Hillsboro Mayor Steve Callaway, meanwhile, notes that the city has also attempted to rein in data centers by demanding they be a part of a larger campus. For example, Intel runs a number of on-site data centers while Oregon Health and Science University also has data centers on its Hillsboro property.

“I see this as being responsive to our Save Helvetia neighbors, because we aren’t just putting data centers alone,” Callaway says. “We’re requiring neighboring businesses that support that.”

But companies including Adobe and LinkedIn already have stand-alone data centers in the city. Even if data centers tether to campuses, data center organization AFCOM notes that the average organization has 13 of them. That number will rise to 17 in the next two years as construction quickens.

As a result, data centers end up consuming a whole lot of electricity and water in the places they call home. With Oregon offering relatively inexpensive electricity, it is simple for a 100-megawatt data center like that being built by QTS to consume more than double the electricity of every home in Hillsboro.

In general, data centers require more than 2% of the nation’s electricity and more than 8% of the national total by 2030. They also require a considerable amount of water in the cooling process.

We’re looking too much broad-brush at the shiny new thing of the moment, hoping that we’re going to attract that,” says Mary Kyle McCurdy, deputy director of Oregon land use watchdog 1000 Friends of Oregon. “It’s too reactive and not really planning, and so you see land being used today in industrial sanctuaries for golf courses, go-karts and whatever else is down there in smaller parcels.”

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QTS Data Center in Hillsboro.  Photo: Jason E. Kaplan

In fact, just across Brookwood Parkway from the QTS data center and other proposed data centers, a 75-acre industrial parcel was carved up into far smaller lots. Among them is a data center but also a Topgolf driving range, the K1 Speed go-kart facility, an electrical supply company, a physical therapy facility and Amazon distribution facilities.

Hillsboro’s Dias notes that those facilities and new eateries and gas stations have become not only employers but an “amenity draw for local residents, companies and employees.” Where Dias sees a diversity of industrial usage, however, Metro’s Reid sees a redefinition of industry altogether.

“Changes in retail, including the growing role of e-commerce, have shifted industrial land development toward distribution centers,” he says.

“Again, there is a question about the economic benefits that accrue from that development since warehousing jobs typically don’t pay middle-income wages and e-commerce may be generating additional traffic. Yet, many of us have grown to expect the convenience of online shopping.”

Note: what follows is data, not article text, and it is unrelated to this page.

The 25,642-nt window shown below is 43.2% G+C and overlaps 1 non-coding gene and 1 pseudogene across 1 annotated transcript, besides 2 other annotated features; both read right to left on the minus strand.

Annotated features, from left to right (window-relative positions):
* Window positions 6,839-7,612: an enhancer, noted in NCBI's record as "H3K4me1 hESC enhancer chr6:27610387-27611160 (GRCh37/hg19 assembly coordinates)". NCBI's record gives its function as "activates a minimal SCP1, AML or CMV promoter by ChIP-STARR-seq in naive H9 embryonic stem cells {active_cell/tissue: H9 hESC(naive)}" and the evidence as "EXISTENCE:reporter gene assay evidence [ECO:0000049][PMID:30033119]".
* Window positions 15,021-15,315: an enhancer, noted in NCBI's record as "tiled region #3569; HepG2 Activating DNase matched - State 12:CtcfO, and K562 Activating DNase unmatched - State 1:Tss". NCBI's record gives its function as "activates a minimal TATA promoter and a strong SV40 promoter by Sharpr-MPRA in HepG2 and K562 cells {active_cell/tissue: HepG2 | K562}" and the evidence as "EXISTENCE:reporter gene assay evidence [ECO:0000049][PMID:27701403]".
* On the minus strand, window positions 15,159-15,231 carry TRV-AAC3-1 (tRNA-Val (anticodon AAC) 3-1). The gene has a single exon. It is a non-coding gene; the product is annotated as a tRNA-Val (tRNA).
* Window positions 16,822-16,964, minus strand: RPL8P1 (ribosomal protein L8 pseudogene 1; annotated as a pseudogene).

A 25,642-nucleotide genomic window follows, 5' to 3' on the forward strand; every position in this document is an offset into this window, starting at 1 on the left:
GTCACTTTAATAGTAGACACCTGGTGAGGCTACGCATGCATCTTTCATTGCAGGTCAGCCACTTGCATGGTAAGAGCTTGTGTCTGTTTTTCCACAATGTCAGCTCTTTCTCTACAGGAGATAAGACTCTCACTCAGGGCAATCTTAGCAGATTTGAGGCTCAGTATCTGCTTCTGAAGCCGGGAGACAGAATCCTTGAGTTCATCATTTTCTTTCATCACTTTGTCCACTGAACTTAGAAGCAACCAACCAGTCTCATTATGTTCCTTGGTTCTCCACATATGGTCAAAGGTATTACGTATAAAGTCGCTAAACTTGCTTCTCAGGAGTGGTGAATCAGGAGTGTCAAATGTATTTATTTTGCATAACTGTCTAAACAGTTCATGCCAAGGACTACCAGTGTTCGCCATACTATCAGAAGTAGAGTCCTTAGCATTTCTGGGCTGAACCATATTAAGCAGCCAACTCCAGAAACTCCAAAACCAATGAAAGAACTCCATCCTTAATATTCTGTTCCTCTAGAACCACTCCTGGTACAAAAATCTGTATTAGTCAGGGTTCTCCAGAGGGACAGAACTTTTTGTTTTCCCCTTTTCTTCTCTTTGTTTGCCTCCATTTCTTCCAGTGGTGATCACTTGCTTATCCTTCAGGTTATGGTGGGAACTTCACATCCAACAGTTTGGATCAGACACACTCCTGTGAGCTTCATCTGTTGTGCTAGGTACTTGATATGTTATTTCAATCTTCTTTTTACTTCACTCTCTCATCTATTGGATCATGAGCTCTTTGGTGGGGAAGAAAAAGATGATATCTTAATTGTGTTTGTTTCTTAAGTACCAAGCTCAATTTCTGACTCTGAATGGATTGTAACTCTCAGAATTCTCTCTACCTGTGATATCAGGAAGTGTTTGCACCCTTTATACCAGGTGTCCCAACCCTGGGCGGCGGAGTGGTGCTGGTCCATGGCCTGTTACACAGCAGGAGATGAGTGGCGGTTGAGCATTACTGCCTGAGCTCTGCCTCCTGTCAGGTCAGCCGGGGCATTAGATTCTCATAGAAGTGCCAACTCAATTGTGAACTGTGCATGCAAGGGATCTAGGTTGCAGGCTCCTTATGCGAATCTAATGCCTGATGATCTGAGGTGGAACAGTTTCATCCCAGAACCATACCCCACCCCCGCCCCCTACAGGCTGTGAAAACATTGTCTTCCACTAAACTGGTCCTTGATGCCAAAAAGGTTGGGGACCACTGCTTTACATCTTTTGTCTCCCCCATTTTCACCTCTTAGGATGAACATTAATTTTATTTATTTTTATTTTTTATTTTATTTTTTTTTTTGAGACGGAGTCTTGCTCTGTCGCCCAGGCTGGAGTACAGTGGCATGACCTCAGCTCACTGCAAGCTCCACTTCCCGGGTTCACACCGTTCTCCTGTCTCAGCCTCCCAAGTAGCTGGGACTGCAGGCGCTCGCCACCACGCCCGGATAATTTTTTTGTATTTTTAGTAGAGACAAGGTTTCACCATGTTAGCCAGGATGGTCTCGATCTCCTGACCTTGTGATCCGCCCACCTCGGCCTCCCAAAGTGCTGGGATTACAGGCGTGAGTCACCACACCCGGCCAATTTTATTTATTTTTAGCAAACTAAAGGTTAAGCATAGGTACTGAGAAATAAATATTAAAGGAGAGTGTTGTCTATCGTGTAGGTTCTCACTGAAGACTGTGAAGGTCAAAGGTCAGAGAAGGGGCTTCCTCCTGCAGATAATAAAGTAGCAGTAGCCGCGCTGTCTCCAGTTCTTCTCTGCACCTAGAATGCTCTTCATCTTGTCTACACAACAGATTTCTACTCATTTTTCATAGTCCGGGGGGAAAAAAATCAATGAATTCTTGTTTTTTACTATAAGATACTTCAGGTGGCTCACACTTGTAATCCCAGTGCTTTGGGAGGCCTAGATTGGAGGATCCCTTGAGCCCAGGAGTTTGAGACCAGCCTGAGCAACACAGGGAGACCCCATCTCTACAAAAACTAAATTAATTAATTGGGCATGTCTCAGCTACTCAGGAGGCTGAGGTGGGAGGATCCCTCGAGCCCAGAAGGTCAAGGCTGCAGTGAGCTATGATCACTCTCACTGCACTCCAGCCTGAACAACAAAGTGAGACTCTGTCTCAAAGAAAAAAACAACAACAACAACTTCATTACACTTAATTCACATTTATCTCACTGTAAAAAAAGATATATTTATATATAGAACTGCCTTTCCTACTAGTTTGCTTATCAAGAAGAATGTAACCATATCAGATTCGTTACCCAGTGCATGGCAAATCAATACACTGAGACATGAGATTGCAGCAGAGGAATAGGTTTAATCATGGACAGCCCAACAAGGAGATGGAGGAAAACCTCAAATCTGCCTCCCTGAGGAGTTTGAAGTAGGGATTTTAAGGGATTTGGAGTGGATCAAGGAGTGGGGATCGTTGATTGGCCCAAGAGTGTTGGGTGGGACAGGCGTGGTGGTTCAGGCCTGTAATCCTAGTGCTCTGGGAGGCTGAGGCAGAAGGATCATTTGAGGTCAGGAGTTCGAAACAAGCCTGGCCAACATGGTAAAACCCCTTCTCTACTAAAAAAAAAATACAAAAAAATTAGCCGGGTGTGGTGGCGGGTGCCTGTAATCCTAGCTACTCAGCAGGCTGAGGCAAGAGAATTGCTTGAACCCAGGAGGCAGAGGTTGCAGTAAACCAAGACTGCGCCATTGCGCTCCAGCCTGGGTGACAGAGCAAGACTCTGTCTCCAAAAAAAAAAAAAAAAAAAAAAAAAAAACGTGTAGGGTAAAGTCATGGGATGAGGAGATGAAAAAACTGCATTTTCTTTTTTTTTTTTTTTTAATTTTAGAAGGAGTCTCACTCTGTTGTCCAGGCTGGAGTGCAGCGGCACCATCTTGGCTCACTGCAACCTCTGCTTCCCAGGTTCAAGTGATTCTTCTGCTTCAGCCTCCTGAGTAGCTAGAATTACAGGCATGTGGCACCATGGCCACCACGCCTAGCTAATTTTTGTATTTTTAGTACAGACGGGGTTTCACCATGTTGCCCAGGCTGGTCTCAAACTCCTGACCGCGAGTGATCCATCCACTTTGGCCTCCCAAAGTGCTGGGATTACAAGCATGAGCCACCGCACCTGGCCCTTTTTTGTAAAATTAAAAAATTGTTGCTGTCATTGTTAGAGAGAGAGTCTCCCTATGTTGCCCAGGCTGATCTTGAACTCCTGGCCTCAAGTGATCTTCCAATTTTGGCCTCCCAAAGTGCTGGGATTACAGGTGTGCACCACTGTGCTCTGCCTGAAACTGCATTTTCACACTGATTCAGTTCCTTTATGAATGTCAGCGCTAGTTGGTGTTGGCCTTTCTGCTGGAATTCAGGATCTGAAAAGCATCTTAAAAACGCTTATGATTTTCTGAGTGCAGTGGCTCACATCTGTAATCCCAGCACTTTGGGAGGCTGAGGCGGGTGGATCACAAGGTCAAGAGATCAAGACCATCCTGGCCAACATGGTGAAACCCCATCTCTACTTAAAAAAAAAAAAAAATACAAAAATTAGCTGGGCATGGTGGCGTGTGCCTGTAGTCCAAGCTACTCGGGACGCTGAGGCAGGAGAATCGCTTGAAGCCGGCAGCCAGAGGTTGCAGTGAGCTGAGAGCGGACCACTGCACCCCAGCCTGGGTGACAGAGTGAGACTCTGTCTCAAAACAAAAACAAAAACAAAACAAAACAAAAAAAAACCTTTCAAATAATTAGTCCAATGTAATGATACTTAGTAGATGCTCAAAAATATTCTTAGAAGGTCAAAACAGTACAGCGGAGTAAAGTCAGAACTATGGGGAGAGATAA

Yet, as 1000 Friends’ McCurdy notes, not all of these facilities have to go into Washington County. During the “Grand Bargain,” communities in Clackamas County vociferously wondered when it was going to be their turn to expand the boundary.



Just as communities reconsider whether or not distribution centers, call centers and data centers belong in industrial areas, McCurdy and others note that it may be time to reconsider how those resources are disbursed throughout the metro area.

“The land in the Portland metro region is supposed to be like a pitcher of water: You fill the pitcher to the top — which includes the east side — and then the pitcher overspills and you put another pitcher out there after that one,” Knudsen says.

“As it turned out, our pitcher on the west side overflowed and they’re still over there on the east side saying, ‘Hey, our pitcher’s not full yet, when are we going to get ours?’”

That argument may have come too late for VanderZanden as development creeps westward. He notes that his home and the 35 surrounding neighbors lack simple infrastructure such as sidewalks and sewers, never mind the electric utilities necessary for larger development.

He also notes that a residential cluster to his south, which was brought into Hillsboro’s urban-growth boundary more than a decade ago, has similar issues.



Pointing at portions of Hillsboro proper that also lack sidewalks, streetlights and other amenities, he wonders aloud why the city is so quick to put them around largely vacant data centers, especially when French company OVHcloud used existing infrastructure when it took over a spot adjacent to Hillsboro Airport that once belonged to pipe organ maker Rodgers Instruments.

“One thing we do not do very well is full life-cycle assessment of the infrastructure costs of expanding the urban-growth boundary versus development or redevelopment within the urban-growth boundary,” says 1000 Friends’ McCurdy.

Still, Hillsboro’s Callahan and Dias each note that Hillsboro likes to keep land in reserve just in case an opportunity comes along. They cite Reser’s Fine Foods’ move from Beaverton in 2014 and U.K. company Edwards Vacuum’s announced move last year.

They note that they keep a 330-acre site south of U.S. 26, near VanderZanden’s neighborhood, for opportunities such as Project Azalea — a large-campus development once tied to Apple, Panasonic and Taiwan Semiconductor, among others.

But as VanderZanden sees more data centers built and more land consumed, he wonders how many more times he will have to drive to Salem and fight for his home.